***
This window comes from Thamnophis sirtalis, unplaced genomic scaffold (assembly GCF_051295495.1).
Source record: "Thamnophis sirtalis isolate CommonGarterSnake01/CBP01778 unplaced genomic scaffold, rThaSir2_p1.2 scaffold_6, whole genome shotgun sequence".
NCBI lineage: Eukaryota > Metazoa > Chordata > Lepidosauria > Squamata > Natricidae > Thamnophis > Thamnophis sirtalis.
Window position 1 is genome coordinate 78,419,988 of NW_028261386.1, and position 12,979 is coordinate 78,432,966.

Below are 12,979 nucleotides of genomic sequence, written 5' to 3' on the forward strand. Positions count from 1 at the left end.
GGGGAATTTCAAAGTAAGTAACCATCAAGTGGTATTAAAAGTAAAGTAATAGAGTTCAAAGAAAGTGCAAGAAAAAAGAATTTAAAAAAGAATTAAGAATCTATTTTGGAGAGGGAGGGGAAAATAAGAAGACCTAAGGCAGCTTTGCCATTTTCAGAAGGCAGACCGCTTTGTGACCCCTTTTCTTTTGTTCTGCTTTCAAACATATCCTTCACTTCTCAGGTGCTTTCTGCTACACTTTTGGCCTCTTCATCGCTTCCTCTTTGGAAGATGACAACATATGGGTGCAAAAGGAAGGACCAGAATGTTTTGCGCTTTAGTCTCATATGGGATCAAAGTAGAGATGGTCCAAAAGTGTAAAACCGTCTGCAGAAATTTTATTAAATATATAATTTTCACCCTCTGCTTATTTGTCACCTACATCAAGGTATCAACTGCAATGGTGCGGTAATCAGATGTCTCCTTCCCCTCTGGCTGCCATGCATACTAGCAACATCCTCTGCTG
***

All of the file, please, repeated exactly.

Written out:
This window comes from Thamnophis sirtalis, unplaced genomic scaffold (assembly GCF_051295495.1).
Source record: "Thamnophis sirtalis isolate CommonGarterSnake01/CBP01778 unplaced genomic scaffold, rThaSir2_p1.2 scaffold_6, whole genome shotgun sequence".
NCBI lineage: Eukaryota > Metazoa > Chordata > Lepidosauria > Squamata > Natricidae > Thamnophis > Thamnophis sirtalis.
Window position 1 is genome coordinate 78,419,988 of NW_028261386.1, and position 12,979 is coordinate 78,432,966.

Below are 12,979 nucleotides of genomic sequence, written 5' to 3' on the forward strand. Positions count from 1 at the left end.
GGGGAATTTCAAAGTAAGTAACCATCAAGTGGTATTAAAAGTAAAGTAATAGAGTTCAAAGAAAGTGCAAGAAAAAAGAATTTAAAAAAGAATTAAGAATCTATTTTGGAGAGGGAGGGGAAAATAAGAAGACCTAAGGCAGCTTTGCCATTTTCAGAAGGCAGACCGCTTTGTGACCCCTTTTCTTTTGTTCTGCTTTCAAACATATCCTTCACTTCTCAGGTGCTTTCTGCTACACTTTTGGCCTCTTCATCGCTTCCTCTTTGGAAGATGACAACATATGGGTGCAAAAGGAAGGACCAGAATGTTTTGCGCTTTAGTCTCATATGGGATCAAAGTAGAGATGGTCCAAAAGTGTAAAACCGTCTGCAGAAATTTTATTAAATATATAATTTTCACCCTCTGCTTATTTGTCACCTACATCAAGGTATCAACTGCAATGGTGCGGTAATCAGATGTCTCCTTCCCCTCTGGCTGCCATGCATACTAGCAACATCCTCTGCTG